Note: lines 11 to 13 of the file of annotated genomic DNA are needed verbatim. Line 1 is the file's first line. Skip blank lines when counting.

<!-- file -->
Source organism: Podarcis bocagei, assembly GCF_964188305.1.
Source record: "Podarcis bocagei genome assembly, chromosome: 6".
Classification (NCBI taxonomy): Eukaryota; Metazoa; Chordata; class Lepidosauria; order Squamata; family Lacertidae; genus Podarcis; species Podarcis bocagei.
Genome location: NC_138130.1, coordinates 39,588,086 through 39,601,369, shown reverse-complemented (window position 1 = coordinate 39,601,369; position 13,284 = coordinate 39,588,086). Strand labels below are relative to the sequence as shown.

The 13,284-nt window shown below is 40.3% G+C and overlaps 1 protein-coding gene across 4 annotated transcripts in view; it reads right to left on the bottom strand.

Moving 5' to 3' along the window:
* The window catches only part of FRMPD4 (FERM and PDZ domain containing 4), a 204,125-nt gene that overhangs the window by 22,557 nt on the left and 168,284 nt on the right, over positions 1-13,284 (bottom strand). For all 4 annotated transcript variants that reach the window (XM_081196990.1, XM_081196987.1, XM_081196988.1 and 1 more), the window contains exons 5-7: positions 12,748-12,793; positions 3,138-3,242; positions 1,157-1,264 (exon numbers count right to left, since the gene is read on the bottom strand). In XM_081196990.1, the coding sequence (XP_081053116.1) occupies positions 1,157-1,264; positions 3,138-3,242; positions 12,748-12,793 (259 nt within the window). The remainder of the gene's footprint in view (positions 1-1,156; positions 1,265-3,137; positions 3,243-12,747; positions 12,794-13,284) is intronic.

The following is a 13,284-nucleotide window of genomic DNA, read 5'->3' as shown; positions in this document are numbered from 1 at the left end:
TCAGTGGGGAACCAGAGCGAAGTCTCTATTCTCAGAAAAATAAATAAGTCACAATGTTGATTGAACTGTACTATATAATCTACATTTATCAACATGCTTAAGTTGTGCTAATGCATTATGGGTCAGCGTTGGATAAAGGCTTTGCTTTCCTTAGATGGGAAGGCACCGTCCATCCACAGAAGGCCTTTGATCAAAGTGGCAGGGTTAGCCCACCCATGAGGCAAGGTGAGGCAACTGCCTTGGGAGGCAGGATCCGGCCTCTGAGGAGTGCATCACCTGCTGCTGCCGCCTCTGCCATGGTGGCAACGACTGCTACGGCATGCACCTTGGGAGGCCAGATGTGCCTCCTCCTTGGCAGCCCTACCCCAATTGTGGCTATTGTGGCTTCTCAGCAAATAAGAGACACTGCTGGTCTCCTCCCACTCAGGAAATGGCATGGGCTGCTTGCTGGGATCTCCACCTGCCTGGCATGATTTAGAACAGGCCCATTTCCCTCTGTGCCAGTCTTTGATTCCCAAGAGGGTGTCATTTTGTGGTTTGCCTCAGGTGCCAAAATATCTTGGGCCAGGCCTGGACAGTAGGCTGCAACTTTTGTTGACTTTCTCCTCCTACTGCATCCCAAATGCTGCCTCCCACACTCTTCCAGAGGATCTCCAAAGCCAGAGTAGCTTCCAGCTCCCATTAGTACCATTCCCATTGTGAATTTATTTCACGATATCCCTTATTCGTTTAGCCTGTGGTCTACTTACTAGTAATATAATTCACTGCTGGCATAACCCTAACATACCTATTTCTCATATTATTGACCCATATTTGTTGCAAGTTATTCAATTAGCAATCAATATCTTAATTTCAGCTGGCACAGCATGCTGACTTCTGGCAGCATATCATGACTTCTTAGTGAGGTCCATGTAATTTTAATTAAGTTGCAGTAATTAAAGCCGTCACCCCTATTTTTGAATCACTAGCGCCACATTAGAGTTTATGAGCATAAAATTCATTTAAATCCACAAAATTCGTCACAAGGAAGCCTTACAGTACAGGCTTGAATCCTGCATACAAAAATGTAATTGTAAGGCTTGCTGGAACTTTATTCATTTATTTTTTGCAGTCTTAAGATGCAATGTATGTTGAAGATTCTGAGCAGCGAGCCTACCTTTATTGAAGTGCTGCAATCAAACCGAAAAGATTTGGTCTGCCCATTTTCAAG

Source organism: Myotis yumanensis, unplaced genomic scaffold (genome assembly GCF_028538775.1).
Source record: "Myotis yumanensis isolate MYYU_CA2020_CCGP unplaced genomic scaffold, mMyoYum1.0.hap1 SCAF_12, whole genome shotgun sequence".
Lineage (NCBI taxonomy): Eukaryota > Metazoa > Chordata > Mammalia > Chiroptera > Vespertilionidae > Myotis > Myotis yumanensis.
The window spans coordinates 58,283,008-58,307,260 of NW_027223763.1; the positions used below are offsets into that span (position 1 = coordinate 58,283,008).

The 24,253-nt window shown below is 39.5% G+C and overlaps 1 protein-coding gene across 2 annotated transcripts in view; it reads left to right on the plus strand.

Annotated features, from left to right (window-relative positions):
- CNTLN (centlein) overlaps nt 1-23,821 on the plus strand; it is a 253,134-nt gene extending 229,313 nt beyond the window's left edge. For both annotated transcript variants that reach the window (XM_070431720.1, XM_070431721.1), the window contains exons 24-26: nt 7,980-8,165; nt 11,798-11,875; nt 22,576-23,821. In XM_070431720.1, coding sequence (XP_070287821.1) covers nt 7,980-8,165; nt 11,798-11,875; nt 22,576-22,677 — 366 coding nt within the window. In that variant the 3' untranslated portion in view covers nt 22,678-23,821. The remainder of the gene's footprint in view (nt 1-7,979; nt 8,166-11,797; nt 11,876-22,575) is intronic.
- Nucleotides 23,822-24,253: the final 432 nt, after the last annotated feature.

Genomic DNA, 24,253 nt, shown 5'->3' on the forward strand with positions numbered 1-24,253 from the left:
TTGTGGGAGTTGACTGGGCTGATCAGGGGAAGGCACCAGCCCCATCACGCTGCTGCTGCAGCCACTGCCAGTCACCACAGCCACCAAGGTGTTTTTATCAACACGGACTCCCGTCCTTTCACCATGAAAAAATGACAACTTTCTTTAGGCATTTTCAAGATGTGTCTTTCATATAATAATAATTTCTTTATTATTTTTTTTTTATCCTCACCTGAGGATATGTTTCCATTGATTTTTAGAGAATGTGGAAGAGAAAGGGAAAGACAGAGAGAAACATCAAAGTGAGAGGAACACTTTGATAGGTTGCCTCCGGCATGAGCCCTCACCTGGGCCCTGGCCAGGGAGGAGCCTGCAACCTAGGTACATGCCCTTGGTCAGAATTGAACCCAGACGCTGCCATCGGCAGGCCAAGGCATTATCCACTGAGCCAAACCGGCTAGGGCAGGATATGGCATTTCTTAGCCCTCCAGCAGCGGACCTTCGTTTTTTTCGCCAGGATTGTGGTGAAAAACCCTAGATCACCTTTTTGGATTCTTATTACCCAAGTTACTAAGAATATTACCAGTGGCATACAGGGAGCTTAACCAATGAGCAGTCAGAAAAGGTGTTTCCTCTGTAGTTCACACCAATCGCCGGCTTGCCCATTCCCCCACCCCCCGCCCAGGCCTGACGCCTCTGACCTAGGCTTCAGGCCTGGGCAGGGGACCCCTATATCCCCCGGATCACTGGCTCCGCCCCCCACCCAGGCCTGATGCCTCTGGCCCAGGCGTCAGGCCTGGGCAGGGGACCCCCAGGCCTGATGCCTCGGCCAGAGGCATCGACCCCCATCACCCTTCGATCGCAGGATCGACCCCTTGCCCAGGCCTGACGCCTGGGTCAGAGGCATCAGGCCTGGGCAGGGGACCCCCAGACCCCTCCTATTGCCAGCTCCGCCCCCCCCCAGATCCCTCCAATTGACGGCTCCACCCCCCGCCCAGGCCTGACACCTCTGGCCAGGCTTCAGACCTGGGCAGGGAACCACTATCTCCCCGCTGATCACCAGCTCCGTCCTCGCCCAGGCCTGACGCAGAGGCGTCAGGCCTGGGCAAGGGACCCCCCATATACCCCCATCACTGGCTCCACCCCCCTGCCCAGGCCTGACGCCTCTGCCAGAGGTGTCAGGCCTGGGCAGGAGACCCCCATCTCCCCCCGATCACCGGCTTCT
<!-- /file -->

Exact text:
Source record: "Myotis yumanensis isolate MYYU_CA2020_CCGP unplaced genomic scaffold, mMyoYum1.0.hap1 SCAF_12, whole genome shotgun sequence".
Lineage (NCBI taxonomy): Eukaryota > Metazoa > Chordata > Mammalia > Chiroptera > Vespertilionidae > Myotis > Myotis yumanensis.
The window spans coordinates 58,283,008-58,307,260 of NW_027223763.1; the positions used below are offsets into that span (position 1 = coordinate 58,283,008).